Daily Planet was a promotional page appearing in DC Comics publications from 1976 to 1981. The Daily Planet contained previews of upcoming stories, as well as recurring features like "The Answer Man", where DC writer/editor Bob Rozakis would answer questions sent in by readers, and a comic strip by cartoonist Fred Hembeck which poked fun at DC characters. Edited by Rozakis, the Daily Planet was set in the format of a page from the fictional Metropolis newspaper where Clark Kent worked.
The Daily Planet first appeared in House of Secrets #141, cover-dated May 1976. (The volume numbers started at 76, to correspond with the debut year 1976.) Each week a new issue of the Planet appeared in select issues of DC's lineup. As time went on, new material and features were added, including puzzles, crosswords, and trivia.
Beginning in 1980, the Daily Planet was rotated with its sister publication, the Feature Page, which often featured an expanded "Answer Man" column and "DC Profiles" of company creators. In 1981, the Planet was moved exclusively to DC Dollar Comics The Superman Family and World's Finest Comics. With only seven issues produced in 1981, the Daily Planet feature was discontinued after the December 1981 issue (DC cover date March 1982). The "Direct Currents" section was continued sporadically on some comics' letters pages.
212 editions of the Daily Planet were produced from 1976 to 1981.
In 1983, DC instituted a monthly column much more in the vein of Marvel's "Bullpen Bulletins." Titled "Meanwhile...", it was written by DC Executive Editor Dick Giordano for most of its history, which ran into the early 1990s. Unlike "Bullpen Bulletins," which was characterized by an ironic, over-hyped tone, Giordano's columns "were written in a relatively sober, absolutely friendly voice, like a friend of your father's you particularly liked and didn't mind sitting down to listen to." Giordano closed each "Meanwhile..." column with the characteristic words, "Thank you and good afternoon."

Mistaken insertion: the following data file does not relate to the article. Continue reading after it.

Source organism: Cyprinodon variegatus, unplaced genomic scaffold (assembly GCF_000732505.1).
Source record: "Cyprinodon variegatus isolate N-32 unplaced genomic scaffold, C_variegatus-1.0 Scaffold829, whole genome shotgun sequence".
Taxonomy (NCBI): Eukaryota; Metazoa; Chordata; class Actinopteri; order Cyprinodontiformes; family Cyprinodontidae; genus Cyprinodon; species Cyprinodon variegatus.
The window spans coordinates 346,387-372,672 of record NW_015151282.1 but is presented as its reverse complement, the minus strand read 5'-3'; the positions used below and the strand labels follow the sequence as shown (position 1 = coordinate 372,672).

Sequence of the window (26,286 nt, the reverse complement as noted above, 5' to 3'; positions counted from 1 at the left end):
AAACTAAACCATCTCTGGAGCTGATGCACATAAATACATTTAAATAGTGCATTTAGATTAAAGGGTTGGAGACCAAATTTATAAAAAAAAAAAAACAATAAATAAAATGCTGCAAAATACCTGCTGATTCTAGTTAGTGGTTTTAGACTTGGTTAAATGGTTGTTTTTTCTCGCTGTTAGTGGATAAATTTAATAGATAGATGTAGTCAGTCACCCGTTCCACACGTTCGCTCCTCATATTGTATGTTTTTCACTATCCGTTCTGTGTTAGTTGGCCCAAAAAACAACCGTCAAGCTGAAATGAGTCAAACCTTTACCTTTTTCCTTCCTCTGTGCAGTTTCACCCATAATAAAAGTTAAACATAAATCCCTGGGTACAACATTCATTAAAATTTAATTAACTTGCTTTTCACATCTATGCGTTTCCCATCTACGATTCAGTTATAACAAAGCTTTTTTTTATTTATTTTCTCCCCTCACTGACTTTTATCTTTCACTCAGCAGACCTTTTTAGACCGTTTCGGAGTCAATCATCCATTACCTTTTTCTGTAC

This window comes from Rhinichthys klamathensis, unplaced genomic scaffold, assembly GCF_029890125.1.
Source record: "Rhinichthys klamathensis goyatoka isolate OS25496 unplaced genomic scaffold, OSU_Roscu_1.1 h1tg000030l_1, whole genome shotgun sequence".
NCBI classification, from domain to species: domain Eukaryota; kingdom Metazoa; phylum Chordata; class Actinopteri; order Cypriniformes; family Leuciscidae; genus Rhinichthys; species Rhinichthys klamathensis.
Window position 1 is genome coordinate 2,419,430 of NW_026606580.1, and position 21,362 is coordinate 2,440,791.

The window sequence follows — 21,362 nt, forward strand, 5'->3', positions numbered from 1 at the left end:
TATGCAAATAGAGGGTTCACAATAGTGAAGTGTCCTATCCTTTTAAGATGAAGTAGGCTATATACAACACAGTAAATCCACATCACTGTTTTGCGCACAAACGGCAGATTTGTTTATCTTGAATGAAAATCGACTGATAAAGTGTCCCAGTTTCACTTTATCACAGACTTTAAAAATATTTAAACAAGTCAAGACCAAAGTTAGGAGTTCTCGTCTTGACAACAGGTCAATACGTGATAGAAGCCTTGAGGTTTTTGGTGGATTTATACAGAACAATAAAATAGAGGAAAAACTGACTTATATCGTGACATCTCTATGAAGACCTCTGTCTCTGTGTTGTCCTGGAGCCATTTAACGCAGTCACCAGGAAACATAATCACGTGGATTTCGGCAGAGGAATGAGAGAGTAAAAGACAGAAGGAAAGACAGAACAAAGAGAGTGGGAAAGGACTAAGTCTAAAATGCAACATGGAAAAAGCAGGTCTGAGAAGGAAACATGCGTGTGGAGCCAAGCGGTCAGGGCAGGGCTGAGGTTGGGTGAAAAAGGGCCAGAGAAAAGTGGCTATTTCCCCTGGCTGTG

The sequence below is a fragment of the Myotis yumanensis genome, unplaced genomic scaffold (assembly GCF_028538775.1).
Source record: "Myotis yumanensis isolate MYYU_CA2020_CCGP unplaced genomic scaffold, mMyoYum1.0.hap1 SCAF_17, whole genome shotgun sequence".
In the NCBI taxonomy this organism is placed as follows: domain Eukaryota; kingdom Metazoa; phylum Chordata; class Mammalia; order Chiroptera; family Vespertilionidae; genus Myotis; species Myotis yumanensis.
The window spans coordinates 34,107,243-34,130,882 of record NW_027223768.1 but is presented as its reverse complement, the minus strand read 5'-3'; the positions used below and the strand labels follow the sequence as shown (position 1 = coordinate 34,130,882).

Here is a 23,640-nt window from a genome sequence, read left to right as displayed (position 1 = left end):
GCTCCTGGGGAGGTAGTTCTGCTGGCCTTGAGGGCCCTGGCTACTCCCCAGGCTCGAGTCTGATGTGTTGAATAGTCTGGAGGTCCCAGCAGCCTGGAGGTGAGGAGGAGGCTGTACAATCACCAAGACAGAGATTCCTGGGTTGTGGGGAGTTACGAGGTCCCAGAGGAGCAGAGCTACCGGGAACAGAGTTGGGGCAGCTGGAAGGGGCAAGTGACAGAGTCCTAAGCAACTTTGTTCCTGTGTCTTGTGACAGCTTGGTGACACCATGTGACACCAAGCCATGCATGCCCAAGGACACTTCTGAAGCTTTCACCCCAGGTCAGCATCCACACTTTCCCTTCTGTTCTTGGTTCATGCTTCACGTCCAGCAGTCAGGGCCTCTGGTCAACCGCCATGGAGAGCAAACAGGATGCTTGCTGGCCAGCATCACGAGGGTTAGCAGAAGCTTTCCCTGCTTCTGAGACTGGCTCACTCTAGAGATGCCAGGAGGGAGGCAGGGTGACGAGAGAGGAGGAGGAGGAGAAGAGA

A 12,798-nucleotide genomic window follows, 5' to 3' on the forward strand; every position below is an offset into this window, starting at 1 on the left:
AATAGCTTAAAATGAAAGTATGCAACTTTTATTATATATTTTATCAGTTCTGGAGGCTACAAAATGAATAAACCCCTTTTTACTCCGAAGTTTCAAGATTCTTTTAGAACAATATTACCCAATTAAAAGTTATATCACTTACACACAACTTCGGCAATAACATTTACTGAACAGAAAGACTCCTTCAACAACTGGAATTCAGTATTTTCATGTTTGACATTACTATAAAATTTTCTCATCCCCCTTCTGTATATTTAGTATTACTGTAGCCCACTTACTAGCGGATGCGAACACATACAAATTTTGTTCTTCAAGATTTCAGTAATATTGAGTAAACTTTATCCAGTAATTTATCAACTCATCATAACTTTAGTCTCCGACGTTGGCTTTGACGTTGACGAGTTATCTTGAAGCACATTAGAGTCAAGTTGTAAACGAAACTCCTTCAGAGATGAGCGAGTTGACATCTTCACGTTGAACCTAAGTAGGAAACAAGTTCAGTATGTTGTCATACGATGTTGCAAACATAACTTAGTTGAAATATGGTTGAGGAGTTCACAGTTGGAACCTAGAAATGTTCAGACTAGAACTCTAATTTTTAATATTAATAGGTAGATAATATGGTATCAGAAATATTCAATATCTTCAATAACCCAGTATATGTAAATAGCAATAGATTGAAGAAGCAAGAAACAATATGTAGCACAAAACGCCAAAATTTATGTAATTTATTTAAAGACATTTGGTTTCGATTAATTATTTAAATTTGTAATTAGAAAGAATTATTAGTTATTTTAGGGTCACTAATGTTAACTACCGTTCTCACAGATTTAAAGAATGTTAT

As the "Meanwhile..." column started to peter out, it was succeeded by a similar page called "DCI with Johnny DC". The Johnny DC column featured miscellaneous DC news items, often spotlighting certain books or creators, and also included a partial checklist of current DC titles.
- The Answer Man — Rozakis answering reader-submitted questions ranging from basic trivia to obscure facts about DC characters.
- What It's Worth? — Short-lived "sub-feature" created in response to frequent inquiries about the value of back issues.
- Hembeck — Three-panel strip that ran from 1978 until the Daily Planet's demise in 1981.
- Direct Currents — Checklist of DC comics on sale that week.
Writer Kurt Busiek:
But where the 'Bullpen Bulletins' talked about what the [Marvel Comics] staff was doing, and teased new projects in the works and such, the Daily Planet was a mock newspaper front page that ran in all the books, that had two or three 'articles' about books that'd be out on the stands the following week, plus a full checklist of what would be out next week, a list of what was on the stands this week, a cartoon by Fred Hembeck or a Q&A column with Bob 'The Answer Man' Rozakis, that sort of thing. And every week, I'd read those articles and that checklist, and I'd think, 'Huh, Batman meets Scalphunter in the next Brave & Bold. Do I want to buy that?' And, well, no, I didn't, not in that case — but at least I was more aware of what was coming out, and I thought about buying books I'd never even have looked at otherwise. That page probably sold me a lot of DC Comics over the years, and it made me aware of DC as a line, everything from Superman to Weird War Tales, from Justice League to Jonah Hex.